Apple’s new RISC chips have caused turmoil in the computer biz because they are so fabulously better than equivalent X86 CISC chips of standard PCs. Apple used those standard Intel x86 chips until 18 months ago. Now the competitors are belatedly getting into the ARM universe of RISC chips and unified memory.

     Consumer computers had been in the doldrums in the 2010s, plodding upward in CPU speed but running into more and more problems with heat the closer they got to 4gHz speeds. Unified memory is a galvanizing element of change.

     More new better different stuff is already on the way. Like Kevin Kelly says in WHAT TECHNOLOGY WANTS, it doesn’t matter what humans want, technology wants to keep advancing.

      The future of technology has long since raced ahead out of my sight. Laboratory results of new research are astonishing but there’s no way to tell which ones will ramp up into consumer products.

     Years ago I thought fuel cells would ramp up as a replacement for batteries. Nope. I thought ultracapacitors would ramp up as a replacement for batteries. Nope.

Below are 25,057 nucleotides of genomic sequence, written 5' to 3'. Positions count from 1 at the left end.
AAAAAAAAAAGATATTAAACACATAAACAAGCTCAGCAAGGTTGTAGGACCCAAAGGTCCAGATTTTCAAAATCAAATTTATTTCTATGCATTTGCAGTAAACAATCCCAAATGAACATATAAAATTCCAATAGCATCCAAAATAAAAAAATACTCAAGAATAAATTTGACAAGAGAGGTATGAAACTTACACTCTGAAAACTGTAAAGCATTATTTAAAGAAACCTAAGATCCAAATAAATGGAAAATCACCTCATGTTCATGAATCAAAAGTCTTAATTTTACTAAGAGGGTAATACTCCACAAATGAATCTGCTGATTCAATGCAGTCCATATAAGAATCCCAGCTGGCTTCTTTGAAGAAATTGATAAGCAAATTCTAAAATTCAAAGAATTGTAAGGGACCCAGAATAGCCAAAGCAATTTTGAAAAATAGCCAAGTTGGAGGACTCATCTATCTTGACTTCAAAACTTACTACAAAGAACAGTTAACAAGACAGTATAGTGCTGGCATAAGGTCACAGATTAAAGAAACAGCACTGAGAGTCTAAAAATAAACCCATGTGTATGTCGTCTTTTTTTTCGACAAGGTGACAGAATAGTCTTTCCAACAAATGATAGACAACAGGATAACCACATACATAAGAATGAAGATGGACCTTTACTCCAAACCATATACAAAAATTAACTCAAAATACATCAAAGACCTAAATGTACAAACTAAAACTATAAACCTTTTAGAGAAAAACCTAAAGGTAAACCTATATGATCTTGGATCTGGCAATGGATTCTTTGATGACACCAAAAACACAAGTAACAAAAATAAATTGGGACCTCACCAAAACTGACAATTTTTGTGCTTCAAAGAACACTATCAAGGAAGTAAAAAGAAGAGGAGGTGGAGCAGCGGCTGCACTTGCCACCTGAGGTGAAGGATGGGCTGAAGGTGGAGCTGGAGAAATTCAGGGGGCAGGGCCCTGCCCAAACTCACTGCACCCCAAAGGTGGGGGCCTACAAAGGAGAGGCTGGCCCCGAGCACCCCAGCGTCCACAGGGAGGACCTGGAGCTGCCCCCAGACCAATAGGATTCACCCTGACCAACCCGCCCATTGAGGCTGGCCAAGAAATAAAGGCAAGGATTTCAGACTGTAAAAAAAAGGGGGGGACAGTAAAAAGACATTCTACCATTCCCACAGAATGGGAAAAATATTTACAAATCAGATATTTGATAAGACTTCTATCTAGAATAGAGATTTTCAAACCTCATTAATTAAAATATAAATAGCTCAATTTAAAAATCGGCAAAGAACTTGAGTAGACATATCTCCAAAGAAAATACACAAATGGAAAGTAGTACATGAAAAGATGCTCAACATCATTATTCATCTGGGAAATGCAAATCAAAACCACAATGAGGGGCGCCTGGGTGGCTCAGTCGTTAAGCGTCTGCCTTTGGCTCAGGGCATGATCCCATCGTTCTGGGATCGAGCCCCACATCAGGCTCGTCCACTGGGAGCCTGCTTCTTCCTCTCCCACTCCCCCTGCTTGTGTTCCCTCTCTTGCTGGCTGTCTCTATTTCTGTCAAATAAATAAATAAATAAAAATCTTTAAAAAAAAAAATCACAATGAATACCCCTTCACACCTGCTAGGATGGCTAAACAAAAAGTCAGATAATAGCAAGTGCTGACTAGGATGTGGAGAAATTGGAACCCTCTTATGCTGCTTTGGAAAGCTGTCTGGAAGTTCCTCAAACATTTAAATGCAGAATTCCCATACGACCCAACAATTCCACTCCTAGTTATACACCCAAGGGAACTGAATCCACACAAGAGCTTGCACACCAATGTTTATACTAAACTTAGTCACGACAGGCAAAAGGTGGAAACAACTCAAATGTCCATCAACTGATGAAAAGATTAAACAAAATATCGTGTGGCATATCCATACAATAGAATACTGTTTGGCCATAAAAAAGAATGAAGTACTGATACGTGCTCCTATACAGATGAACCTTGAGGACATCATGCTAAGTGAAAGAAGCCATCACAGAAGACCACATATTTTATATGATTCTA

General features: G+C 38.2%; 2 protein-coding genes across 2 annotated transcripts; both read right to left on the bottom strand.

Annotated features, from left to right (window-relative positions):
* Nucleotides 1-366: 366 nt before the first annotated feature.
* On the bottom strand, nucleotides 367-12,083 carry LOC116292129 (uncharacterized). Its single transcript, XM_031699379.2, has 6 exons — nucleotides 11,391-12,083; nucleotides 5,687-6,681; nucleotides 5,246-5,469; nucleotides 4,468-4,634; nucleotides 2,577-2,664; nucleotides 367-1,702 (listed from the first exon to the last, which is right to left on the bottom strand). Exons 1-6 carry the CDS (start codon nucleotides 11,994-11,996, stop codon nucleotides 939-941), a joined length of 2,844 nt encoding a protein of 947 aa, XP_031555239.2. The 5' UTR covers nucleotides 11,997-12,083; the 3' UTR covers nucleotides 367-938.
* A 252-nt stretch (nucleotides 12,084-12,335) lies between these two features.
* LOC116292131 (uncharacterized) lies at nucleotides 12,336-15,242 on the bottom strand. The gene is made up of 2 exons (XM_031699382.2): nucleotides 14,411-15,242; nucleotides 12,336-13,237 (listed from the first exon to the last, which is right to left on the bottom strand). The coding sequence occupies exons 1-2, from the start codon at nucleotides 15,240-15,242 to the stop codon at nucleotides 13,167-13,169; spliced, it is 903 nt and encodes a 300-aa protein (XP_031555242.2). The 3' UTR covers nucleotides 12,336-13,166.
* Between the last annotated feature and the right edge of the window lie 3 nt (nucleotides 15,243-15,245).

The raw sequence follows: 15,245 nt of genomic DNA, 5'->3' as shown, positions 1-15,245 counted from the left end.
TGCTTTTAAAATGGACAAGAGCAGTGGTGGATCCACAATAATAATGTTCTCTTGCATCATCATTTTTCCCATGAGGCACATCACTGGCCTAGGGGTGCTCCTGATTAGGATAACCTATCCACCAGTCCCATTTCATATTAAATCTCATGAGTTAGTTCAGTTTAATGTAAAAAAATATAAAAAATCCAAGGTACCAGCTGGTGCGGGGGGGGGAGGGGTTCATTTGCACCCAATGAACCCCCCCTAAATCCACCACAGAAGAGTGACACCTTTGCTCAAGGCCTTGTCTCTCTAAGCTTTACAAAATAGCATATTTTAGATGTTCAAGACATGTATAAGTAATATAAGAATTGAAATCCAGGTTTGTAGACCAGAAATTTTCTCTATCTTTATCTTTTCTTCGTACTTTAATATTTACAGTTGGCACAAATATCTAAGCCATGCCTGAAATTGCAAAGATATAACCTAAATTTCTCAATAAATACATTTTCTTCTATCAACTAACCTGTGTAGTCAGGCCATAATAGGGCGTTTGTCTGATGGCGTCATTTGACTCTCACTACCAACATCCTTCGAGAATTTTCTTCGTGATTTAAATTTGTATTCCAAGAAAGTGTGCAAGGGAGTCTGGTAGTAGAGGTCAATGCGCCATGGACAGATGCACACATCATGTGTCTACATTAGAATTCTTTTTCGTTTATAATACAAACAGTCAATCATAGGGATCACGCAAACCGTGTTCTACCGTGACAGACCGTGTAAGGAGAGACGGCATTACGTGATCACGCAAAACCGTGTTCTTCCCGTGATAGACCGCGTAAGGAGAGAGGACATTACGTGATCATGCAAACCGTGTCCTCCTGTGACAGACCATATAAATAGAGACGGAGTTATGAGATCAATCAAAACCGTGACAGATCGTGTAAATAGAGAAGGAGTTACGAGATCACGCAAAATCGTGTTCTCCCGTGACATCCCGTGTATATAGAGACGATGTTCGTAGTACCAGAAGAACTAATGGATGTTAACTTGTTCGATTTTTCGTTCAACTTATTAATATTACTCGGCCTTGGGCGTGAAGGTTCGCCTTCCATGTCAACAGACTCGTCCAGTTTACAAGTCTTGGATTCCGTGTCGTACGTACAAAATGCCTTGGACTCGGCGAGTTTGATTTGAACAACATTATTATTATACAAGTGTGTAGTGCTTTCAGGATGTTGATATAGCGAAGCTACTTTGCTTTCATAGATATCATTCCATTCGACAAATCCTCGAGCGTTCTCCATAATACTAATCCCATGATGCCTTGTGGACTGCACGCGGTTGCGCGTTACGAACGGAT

Instead all we’ve gotten is constant modest improvements in standard batteries. Which have added up to astonishing progress, making electric cars a viable niche. But a replacement battery costs $20,000.

     My theory is that technology will continue to advance at an accelerating pace that humans will always underestimate when they think about the future. People can see the onrushing advancement in their own silo but remain unaware of what’s going on in other silos.

     The kind of copywriting I do best is for companies who want to explain their advancements to people in other silos.